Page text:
Moody’s affirms DEWA and DP World ratings, but revises outlook for Dubai-owned firms

DEWA’s credit position has continuously improved since 2011 on a supportive tariff structure and disciplined capital spending. (AFP)
Updated 30 November 2019

Moody’s affirms DEWA and DP World ratings, but revises outlook for Dubai-owned firms

  • The negative outlook on DEWA and DP World reflects the ratings agency’s expectation of a drawn-out slowdown in the non-oil sectors of the UAE economy

DUBAI: Ratings firm has Moody’s has affirmed the Baa1 ratings of state-owned firms Dubai Electricity & Water Authority (DEWA) and DP World but revised their outlook to negative from stable.

“The rating action reflects the credit linkages between [the companies] and the government of Dubai. Moody’s expects a growing risk of structurally slower real GDP growth for the emirate of Dubai and deteriorating fiscal strength of the government amid increasing debt levels,” Moody’s commented in its separate ratings action on the Dubai firms.

The negative outlook on DEWA and DP World reflects the ratings agency’s expectation of a drawn-out slowdown in the non-oil sectors of the UAE economy, which Dubai is heavily reliant on for its revenue stream.

 “Together with a limited pipeline of new revenue-raising measures and a counter-cyclical fiscal policy stance, increase the risk that the government’s debt burden will continue to rise,” it noted.

“Given DEWA’s sole operational exposure to Dubai and its full ownership by the government of Dubai, Moody’s considers that DEWA’s credit profile is tied to the economic and fiscal developments of the emirate.”

Moody’s also explained that considering DP World’s material operational concentration in Dubai and the high government ownership, the global port operator’s credit profile was tied to the economic and fiscal developments of the emirate.

The Dubai government indirectly holds 80.45 percent of DP World through Port and Free Zone World FZE, a subsidiary of investment company Dubai World.

DP World’s reported gross debt has increased to $11.6 billion as of June 30, from $7.7 billion as of 31 December 2017.

DEWA’s credit position meanwhile has continuously improved since 2011 as a supportive tariff structure and disciplined capital spending have yielded strong free cash flow generation.

“DEWA enjoys a dominant market position in Dubai’s power and water sectors, and a strong asset base with a 30.5% reserve margin in 2018,” Moody’s said.

The ratings agency expects DEWA’s liquidity to remain very strong over the next 12 to 18 months. Its Dh10.8 billion cash hoard as of mid-year would further be complemented by an expected Dh9.9 billion cash generation from operations over the next 12 months, Moody’s said.

“A stabilization of DEWA’s rating outlook would require an improvement in Dubai’s economic environment and a stabilization of the emirate’s debt burden. DEWA’s ratings could be downgraded in case of a deterioration in Dubai’s economic environment and debt burden,” the ratings agency said.

For DP World, Moody’s said an upgrade of the company was currently unlikely given the negative outlook.

“A stabilization of DP World’s rating outlook would require an improvement in Dubai’s economic environment and a stabilization of the emirate’s debt burden,” it said.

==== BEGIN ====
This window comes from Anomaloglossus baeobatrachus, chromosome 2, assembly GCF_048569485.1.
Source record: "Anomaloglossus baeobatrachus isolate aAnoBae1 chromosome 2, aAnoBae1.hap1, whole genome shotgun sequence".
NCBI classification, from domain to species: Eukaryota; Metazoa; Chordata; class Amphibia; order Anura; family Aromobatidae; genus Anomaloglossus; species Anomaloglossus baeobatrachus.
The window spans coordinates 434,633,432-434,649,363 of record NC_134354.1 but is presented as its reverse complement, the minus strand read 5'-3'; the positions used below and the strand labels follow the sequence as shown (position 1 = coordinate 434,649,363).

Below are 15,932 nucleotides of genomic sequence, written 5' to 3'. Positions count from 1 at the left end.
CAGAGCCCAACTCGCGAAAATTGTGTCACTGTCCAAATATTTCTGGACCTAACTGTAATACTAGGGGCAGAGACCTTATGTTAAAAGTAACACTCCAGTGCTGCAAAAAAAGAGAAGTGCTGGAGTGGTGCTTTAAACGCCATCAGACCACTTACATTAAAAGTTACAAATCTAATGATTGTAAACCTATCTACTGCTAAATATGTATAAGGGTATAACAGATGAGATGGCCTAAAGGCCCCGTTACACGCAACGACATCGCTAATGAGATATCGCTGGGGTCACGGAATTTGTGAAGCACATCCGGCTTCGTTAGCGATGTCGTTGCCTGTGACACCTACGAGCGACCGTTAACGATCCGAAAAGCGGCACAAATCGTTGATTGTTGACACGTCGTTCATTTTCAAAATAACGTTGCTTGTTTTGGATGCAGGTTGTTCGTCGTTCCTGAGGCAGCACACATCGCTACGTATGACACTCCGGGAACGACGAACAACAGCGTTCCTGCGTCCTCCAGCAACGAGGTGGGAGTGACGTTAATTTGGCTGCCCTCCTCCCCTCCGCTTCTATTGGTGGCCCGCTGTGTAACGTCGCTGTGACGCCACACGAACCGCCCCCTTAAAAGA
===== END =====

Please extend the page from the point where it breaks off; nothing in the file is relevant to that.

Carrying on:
“Furthermore, the rating could be weakened if DP World exceeds its net leverage guidance or undertakes higher-risk development projects or perceived risker M&A activity,” Moody’s said in its closing comment.


European bank ramps up stimulus package

Updated 05 June 2020

European bank ramps up stimulus package

FRANKFURT: The European Central Bank approved a bigger-than-expected expansion of its stimulus package on Thursday to prop up an economy plunged by the coronavirus pandemic into its worst recession since World War II.

Just months after a first raft of crisis measures, the ECB said it would raise bond purchases by €600 billion ($674 billion) to €1.35 trillion and that purchases would run at least until end-June 2021, six months longer than first planned.

It also said it would reinvest proceeds from maturing bonds in its pandemic emergency purchase scheme at least until the end of 2022.

ECB President Christine Lagarde scotched speculation that the bank could follow the US Federal Reserve in buying sub-investment grade bonds, saying that option was not discussed by policymakers.

The announcement, which comes just weeks after Germany’s Constitutional Court ruled that the ECB had already been exceeding its mandate with a longstanding asset purchase program, prompted a rally in the euro and bond markets.

“Today’s easing measures were another illustration that the ECB means business and stands ready to do whatever is necessary to help the euro area survive the corona crisis in one piece. The ECB will do its part, and it hopes the governments will do their part,” Nordea analysts said in a note.

The bank dramatically revised downward its baseline scenario for euro zone output this year to a contraction of 8.7 percent from the modest 0.8 percent rise it had forecast only in March.

“The euro area economy is experiencing an unprecedented contraction. There has been an abrupt drop in economic activity as a result of the coronavirus pandemic and the measures taken to contain it,” Lagarde said.

She said she was confident that a “good solution” could be found on the legal stand-off with Germany’s top court.